Aussie mom, TV crew face jail for alleged kidnapping in Lebanon

A sealed truck, believed to be transporting Australian Sally Faulkner, the mother of the al-Amin children, and Australian reporter Tara Brown, heads towards Lebanon's Baabda Prison for women in Beirut, Lebanon, April 13, 2016. © Mohamed Azakir
Nine people are on trial in Lebanon in connection with the kidnapping of two children by their estranged mother and a ‘child recovery’ team, while the TV crew is suspected of paying for the operation to film a ‘breaking story.’

Australian woman Sally Faulkner tried to retrieve her kids from her estranged husband with the help of an ex-Scotland Yard detective Adam Whittington, a British-Australian who runs an agency called Child Abduction Recovery International (CARI), and an Australian TV crew who were in Lebanon to cover the proceedings.

The children – Noah,4, and Lahela, 6 – were snatched from their paternal grandmother on a busy Beirut street by a group of masked men last week, as shown in a CCTV video, released by Channel Nine.

The alleged abductors were reportedly planning to flee the country with the kids on a yacht, but were soon detained by Lebanese authorities. The children were returned to their father, Faulkner's ex-husband Ali Elamine, who she claims took them to Lebanon from her on a holiday last May and never returned – a claim that Elamine denies.

It is understood that all the people involved face charges of hiding information, forming a criminal gang, kidnapping or holding a minor and physical assault, which can attract sentences of up to 20 years. After the first hearing earlier on Wednesday, a Lebanese Judge ordered all the defendants to remain in a pre-trial detention facility until Monday.

He also declared that during this time the kids’ parents are to reach an agreement over access to their children which would help the detained, as the judge does not plan to drop charges otherwise, according to lawyer Ghassan Moughabghab.

“There is no chance the charges will be dropped. It is a violation of Lebanese law by all of these people,” the judge said according to Nine reporter, Tom Steinfort.

Moughabghab could downgrade charges to a misdemeanor, but that might involve giving up Faulkner's claim of custody for her kids and settling for full access rights instead.

Nine paid for the story?

Meanwhile, ‘Child recovery’ team leader spoke to the ABC news outlet from a boat in Lebanese waters shortly before the kidnapping took place, boasting about a “big story,” he’s been working on.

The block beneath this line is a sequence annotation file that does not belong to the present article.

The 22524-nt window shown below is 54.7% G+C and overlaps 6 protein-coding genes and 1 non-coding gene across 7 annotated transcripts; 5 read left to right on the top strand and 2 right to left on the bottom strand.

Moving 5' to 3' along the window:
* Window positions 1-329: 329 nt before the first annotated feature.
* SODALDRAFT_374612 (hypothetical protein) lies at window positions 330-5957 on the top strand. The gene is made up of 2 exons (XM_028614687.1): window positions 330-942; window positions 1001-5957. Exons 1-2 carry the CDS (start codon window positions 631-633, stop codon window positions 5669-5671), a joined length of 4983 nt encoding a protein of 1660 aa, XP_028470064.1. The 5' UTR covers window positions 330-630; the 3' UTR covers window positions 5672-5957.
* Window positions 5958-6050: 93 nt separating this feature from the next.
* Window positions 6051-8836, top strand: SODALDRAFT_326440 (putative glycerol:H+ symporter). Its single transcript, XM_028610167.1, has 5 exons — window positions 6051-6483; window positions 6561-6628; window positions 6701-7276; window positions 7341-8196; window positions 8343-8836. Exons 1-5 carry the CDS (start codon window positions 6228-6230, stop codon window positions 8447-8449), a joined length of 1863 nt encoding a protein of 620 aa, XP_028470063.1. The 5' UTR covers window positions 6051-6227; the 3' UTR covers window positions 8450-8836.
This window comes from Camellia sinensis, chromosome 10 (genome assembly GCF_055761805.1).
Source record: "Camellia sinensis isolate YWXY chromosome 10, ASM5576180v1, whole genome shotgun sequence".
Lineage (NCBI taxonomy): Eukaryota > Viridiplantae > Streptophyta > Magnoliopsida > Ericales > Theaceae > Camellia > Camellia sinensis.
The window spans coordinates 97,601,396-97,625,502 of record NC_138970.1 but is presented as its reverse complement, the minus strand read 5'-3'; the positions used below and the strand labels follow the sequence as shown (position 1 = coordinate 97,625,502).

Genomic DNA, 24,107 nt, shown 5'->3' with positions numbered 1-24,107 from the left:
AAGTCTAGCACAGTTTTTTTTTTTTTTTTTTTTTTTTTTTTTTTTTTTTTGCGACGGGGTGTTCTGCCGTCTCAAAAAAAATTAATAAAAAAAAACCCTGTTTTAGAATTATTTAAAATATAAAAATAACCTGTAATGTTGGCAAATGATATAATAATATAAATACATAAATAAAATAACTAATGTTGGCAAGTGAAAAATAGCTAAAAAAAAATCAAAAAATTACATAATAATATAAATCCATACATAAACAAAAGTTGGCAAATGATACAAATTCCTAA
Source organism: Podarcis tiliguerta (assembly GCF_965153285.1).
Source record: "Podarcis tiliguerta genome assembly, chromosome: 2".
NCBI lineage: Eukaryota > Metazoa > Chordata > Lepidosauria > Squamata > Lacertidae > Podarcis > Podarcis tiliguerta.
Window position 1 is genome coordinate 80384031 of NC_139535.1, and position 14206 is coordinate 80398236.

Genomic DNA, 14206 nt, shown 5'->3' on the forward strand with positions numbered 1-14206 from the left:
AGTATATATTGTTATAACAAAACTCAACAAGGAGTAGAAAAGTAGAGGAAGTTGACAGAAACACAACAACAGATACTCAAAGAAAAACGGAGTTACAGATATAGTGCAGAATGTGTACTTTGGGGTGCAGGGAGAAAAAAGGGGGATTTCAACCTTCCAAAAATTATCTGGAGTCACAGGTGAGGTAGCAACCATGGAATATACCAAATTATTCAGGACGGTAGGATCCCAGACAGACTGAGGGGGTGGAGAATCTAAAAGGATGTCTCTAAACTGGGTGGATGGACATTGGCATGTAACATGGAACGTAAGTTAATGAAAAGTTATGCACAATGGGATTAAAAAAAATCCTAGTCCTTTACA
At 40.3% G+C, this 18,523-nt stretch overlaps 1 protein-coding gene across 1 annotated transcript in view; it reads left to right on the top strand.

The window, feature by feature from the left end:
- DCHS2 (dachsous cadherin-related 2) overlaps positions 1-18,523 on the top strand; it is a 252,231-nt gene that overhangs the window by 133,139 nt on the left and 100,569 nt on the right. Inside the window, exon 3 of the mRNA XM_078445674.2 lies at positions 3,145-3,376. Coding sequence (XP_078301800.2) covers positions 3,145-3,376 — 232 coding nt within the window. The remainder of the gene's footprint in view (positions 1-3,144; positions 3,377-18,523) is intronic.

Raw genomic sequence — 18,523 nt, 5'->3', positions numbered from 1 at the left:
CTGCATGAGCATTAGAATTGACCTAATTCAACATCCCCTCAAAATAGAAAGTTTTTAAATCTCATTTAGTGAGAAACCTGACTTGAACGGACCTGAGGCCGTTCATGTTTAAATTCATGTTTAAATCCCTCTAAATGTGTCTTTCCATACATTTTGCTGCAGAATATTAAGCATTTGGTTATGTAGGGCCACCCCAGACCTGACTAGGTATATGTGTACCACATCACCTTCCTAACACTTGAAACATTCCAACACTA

“60 Minutes [are] with us now actually, doing a big story. So you should see that shortly," he said, as reported by the news media.

They also state that there is evidence Channel Nine paid for the operation apparently to film a nice news piece, citing Lebanese authorities. Lebanese police allegedly have a signed statement from a member of the “recovery team” who says Nine paid $US90,000 for the operation.

Col Chapman, who describes himself as a child recovery specialist, told AP that he negotiated with an Australian television network to snatch two Lebanese-Australian children from their father's family in Beirut late last year. However the network rejected his offer choosing a cheaper option, he claimed.

Executives at the Nine Network's "60 Minutes" program told him to "sharpen his pencil" when he quoted them 150,000 Australian dollars ($114,000) late to get the job done, AP reported on Tuesday.

The detained journalists meanwhile deny the claim of paying for the news piece, while the network refuses to comment on it. It has, however, sent an executive to Lebanon and is providing legal support.

“We are co-operating fully with the Lebanese authorities and […] respect the laws of Lebanon and its judiciary. We want to see our crew and Ms. Faulkner return home safely as soon as possible and we are working with a respected Lebanese legal team in Beirut to secure this outcome,” Channel Nine spokesperson said in a statement.

Australian Prime Minister Malcolm Turnbull told 6PR radio that officials were doing “everything we can” to support the arrested Australians.

“Australians have to understand – all Australians, no matter who they are – that if you are overseas you have to comply with the laws of the country of which you’re in as we expect visitors to Australia to abide by our laws,” Turnbull added.

Meanwhile, Australian Foreign Minister Julie Bishop has said on Wednesday that Lebanese authorities are treating the case “very seriously.” She added she was in “constant communication” on the case with her Lebanese counterpart, Foreign Minister Gebran Bassil. However, she noted it was unclear for how long the Australians will have to remain in Lebanon.

“Lebanese law is different from Australian law. We are taking advice but I understand that all of the Australians detained have retained lawyers, local lawyers, who will be advising them of their rights,” she explained.

Lebanon is not a party to any international agreement covering child custody disputes. Lebanese law, being based on religion, does not support mother’s claims on her children once they reach a certain age.